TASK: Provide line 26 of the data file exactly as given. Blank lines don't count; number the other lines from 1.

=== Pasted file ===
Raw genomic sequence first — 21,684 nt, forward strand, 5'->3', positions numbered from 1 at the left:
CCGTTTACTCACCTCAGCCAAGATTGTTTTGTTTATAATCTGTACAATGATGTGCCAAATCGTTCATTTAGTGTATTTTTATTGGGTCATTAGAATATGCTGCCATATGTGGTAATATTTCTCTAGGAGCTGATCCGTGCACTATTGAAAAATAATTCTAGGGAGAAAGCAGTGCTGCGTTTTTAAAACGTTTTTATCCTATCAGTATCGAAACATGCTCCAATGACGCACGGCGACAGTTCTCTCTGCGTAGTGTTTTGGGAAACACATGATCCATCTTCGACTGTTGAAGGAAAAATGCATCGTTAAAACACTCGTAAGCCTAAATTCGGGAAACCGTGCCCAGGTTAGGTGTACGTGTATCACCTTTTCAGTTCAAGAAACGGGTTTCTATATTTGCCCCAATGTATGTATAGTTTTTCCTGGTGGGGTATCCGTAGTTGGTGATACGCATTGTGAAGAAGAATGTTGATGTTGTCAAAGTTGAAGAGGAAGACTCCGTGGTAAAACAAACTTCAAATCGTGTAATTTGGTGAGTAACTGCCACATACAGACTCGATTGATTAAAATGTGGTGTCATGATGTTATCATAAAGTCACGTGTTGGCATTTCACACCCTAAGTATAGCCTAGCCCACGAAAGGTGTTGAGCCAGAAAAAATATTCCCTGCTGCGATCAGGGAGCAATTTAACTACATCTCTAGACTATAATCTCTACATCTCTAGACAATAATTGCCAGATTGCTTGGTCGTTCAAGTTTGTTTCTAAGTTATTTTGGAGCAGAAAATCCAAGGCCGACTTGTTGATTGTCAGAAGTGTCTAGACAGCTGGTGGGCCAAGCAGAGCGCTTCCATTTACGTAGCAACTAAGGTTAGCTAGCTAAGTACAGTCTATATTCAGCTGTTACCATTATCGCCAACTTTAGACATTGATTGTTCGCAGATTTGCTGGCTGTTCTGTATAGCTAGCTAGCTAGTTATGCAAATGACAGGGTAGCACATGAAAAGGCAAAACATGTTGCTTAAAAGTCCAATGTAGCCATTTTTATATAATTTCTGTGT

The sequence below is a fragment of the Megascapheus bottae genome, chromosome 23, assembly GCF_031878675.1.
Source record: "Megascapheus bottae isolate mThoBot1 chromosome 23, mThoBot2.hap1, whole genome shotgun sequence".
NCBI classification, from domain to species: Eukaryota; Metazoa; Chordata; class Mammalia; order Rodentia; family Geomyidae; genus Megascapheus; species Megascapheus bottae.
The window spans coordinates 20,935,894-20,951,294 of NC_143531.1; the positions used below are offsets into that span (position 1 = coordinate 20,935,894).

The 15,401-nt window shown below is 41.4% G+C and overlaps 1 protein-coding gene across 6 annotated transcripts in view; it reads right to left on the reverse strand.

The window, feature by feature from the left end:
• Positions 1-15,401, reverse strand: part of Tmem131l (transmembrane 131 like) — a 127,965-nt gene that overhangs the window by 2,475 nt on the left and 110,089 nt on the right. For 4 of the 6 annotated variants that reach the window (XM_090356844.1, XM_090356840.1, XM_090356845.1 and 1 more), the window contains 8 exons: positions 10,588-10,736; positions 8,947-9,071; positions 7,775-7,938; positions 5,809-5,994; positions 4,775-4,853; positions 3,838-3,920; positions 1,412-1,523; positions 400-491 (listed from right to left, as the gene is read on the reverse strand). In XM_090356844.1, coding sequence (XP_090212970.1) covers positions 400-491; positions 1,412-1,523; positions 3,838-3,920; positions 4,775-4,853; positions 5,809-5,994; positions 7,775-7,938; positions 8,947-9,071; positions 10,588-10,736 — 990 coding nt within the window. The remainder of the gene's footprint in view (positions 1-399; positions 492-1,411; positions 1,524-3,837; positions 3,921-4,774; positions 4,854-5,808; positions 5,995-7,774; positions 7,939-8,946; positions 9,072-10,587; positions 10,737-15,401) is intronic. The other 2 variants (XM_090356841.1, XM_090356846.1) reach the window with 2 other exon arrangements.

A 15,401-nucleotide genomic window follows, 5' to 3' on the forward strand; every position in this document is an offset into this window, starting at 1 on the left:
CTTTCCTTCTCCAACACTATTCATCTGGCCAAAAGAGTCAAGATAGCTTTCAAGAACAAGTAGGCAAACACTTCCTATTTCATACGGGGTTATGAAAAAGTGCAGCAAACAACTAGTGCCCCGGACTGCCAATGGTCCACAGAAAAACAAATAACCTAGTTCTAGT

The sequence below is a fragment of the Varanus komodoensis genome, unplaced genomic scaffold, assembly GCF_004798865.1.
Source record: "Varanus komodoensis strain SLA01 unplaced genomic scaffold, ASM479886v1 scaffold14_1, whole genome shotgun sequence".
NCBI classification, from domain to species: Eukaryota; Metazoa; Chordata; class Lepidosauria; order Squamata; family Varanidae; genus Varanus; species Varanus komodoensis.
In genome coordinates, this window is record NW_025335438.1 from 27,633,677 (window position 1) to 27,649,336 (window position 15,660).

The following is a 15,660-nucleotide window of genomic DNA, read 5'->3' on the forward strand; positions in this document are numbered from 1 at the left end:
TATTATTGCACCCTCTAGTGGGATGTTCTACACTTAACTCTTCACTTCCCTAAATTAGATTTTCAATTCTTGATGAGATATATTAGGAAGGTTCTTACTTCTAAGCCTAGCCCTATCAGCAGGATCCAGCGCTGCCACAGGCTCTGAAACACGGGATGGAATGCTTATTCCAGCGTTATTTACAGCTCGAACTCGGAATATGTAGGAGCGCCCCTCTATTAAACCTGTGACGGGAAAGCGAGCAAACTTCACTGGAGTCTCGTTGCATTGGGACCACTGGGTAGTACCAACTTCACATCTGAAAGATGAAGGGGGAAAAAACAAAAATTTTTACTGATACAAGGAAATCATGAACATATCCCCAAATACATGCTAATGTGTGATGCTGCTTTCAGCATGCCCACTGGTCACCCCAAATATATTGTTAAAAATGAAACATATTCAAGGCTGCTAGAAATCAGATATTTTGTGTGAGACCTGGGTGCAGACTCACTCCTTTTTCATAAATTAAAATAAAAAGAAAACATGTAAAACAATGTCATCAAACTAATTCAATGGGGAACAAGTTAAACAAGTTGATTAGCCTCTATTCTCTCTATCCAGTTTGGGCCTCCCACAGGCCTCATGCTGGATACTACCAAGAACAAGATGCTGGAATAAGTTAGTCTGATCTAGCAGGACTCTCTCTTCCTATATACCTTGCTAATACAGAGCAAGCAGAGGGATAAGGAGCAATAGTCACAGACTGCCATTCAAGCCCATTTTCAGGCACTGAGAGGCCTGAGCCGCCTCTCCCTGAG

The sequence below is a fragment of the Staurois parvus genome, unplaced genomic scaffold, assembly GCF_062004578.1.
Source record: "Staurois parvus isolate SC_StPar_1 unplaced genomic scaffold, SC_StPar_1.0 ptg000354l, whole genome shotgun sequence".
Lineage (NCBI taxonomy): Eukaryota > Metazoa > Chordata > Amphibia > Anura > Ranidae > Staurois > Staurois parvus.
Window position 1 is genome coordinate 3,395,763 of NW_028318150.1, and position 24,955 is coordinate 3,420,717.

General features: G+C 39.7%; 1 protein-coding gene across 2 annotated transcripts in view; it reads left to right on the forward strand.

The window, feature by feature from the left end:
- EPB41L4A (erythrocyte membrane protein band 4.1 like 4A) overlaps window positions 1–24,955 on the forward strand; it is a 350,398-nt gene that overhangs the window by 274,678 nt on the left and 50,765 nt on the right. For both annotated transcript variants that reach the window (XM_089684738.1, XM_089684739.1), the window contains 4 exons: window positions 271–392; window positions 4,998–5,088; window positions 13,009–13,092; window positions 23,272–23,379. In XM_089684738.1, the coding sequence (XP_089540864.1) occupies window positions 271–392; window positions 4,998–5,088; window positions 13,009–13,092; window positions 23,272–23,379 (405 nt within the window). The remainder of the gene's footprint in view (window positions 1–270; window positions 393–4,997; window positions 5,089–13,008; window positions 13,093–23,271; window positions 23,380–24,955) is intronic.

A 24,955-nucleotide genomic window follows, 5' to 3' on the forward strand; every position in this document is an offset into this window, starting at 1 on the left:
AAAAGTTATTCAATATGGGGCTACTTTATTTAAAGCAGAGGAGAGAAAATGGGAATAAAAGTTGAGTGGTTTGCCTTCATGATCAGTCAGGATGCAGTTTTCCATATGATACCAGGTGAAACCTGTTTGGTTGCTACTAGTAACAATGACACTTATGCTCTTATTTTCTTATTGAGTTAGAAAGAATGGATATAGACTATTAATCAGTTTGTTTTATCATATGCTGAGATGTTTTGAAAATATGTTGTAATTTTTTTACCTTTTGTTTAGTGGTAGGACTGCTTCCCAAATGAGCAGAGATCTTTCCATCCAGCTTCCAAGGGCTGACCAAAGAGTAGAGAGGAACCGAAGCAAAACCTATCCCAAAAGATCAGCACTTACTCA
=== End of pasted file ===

AAAAGTTATTCAATATGGGGCTACTTTATTTAAAGCAGAGGAGAGAAAATGGGAATAAAAGTTGAGTGGTTTGCCTTCATGATCAGTCAGGATGCAGTTTTCCATATGATACCAGGTGAAACCTGTTTGGTTGCTACTAGTAACAATGACACTTATGCTCTTATTTTCTTATTGAGTTAGAAAGAATGGATATAGACTATTAATCAGTTTGTTTTATCATATGCTGAGATGTTTTGAAAATATGTTGTAATTTTTTTACCTTTTGTTTAGTGGTAGGACTGCTTCCCAAATGAGCAGAGATCTTTCCATCCAGCTTCCAAGGGCTGACCAAAGAGTAGAGAGGAACCGAAGCAAAACCTATCCCAAAAGATCAGCACTTACTCA